AOC, No 12 (East Anglian) Sector.
AOC, RAF Halton/Commandant, No 1 School of Technical Training.
1 Dec 1967:
Director of RAF Sport and Inspector of Recreational Grounds (Ret'd)
During the early part of World War Two, Alan Deere
gained a reputation for 'losing' aircraft but managing to survive.
Born in New Zealand, he was determined to become a pilot at the age of
eight, when he got the opportunity to sit a biplane which landed near his home.
Encouraged by their family doctor Alan applied to join the RAF in 1937.
Having persuaded his mother to countersign his application, as he
suspected his father would refuse, he attended a selection board the president
of which was Wing Commander Hon. R A Cochrane.
Selected for the RAF, he left Auckland in September
1937 and arrived in London five/six weeks later. His flying training at the De Havilland Civil School of
Flying at White Waltham was delayed due his admission to Halford for observation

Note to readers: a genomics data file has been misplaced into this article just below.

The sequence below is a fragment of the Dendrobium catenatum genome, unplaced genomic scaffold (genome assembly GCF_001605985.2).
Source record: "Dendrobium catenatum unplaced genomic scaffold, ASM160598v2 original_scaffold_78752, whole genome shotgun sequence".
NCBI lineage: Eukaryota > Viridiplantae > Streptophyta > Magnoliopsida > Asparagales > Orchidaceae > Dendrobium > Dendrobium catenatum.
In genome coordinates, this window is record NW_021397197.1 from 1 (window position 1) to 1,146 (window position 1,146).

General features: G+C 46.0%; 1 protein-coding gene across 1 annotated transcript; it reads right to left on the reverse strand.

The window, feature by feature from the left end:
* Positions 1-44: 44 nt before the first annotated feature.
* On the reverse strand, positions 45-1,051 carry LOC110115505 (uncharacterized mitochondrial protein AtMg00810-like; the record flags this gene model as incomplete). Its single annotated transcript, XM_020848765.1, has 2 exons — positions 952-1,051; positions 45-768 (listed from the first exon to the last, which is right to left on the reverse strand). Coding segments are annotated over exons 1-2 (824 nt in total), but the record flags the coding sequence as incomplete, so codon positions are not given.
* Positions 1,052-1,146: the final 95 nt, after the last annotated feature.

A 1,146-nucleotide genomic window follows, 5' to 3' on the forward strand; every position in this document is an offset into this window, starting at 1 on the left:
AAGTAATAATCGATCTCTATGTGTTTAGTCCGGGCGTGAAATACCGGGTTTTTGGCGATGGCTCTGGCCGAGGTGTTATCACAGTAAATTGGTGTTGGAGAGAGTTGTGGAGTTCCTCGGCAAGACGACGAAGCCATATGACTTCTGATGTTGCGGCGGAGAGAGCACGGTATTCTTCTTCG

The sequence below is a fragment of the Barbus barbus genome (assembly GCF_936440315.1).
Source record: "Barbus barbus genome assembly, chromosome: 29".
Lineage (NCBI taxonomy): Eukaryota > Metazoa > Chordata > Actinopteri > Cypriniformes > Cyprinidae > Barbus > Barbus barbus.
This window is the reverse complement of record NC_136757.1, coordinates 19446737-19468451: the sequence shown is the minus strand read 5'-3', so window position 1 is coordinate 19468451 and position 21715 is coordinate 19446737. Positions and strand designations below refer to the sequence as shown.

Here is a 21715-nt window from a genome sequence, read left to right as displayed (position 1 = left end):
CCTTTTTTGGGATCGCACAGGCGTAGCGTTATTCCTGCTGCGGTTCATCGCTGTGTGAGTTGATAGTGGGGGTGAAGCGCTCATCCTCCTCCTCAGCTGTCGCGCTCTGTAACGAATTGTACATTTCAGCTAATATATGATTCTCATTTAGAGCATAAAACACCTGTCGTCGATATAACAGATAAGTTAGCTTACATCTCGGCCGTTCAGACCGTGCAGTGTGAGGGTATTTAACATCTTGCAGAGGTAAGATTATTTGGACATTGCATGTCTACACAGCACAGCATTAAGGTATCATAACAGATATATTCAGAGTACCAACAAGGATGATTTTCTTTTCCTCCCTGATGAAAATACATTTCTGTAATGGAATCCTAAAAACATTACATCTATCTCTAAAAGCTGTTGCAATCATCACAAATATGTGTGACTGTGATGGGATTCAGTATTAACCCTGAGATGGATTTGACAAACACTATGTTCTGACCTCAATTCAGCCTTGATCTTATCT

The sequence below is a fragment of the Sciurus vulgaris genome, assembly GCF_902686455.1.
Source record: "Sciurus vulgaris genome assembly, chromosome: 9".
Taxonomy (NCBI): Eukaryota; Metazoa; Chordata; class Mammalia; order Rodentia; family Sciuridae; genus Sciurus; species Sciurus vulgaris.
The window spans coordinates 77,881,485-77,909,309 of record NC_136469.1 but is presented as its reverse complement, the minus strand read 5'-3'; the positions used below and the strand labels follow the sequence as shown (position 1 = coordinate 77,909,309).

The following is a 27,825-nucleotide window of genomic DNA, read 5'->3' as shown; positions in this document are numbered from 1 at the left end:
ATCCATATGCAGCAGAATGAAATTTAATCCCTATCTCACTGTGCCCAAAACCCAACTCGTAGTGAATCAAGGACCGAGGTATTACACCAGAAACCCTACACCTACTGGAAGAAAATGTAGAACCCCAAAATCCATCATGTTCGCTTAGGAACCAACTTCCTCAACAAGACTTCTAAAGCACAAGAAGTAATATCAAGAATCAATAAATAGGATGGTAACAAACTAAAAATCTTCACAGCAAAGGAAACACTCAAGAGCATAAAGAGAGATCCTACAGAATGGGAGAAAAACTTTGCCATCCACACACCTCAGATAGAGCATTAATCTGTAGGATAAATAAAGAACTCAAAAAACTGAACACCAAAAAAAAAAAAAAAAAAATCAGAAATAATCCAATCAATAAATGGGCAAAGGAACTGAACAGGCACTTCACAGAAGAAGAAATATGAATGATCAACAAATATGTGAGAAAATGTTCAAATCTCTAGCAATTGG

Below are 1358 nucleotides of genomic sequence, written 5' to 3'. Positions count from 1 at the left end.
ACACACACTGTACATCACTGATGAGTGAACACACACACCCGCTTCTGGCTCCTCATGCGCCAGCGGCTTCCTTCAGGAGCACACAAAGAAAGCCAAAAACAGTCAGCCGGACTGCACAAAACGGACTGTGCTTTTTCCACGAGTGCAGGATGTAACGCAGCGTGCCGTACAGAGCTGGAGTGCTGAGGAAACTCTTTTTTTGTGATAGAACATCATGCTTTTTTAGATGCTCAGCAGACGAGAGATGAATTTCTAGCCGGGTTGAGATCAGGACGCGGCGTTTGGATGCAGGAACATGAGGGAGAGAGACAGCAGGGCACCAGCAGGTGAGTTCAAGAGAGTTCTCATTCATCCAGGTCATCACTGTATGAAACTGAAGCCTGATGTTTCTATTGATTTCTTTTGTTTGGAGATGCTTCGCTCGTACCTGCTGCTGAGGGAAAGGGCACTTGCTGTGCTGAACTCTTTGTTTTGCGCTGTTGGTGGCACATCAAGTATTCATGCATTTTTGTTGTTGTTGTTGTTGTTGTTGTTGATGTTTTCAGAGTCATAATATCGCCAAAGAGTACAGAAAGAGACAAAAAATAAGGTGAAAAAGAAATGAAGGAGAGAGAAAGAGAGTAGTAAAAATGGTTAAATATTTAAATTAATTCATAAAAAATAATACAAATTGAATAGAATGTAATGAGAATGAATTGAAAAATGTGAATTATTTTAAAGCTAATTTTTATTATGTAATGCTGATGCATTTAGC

owing to high blood pressure. His
ab initio training complete, he attended a two week officer training course at
RAF Uxbridge before arriving at No 6 FTS, Netheravon to undertake his service
flying training. During this part
of his career, he had his first lucky escape when, having been selected for the
RAF Boxing team to tour South Africa, he was withdrawn at the last minute in
order to complete his flying training. His
replacement was killed along with all other passengers, when the aircraft
carrying them crashed near Bulawayo.
first posting was to No 54 Sqn at Hornchurch, but on arrival his unit being on
block leave, he found himself attached to No 74 Sqn. Initially flying Gladiators, he quickly settled into the life
on a typical peacetime fighter squadron. In
March 1939 he flew his first Spitfire as 54 started the transition from biplane
to monoplane. Declaration of war in
September 1939 brought little action as the squadron settled into convoy
patrols, occasional scrambles and continued training.
However, with the start of the Dunkirk evacuation Al Deere found himself
operating over the beaches and encountering German aircraft at last.
During this period he was involved in two incidents,
the first when he and Johnny Allen flew escort to their Sqn CO, Sqn Ldr Leathart,
who took a Master trainer to Calais/Marck aerodrome in France to rescue the OC
of No 74 Sqn who had to make a forced landing.
Shortly after this incident, he was hit during a dogfight but was able to
make a forced landing on a Belgian beach. Setting
off on foot, he eventually managed to make his way to Dunkirk, get himself
evacuated from the beaches and to travel back to Hornchurch arriving 19 hours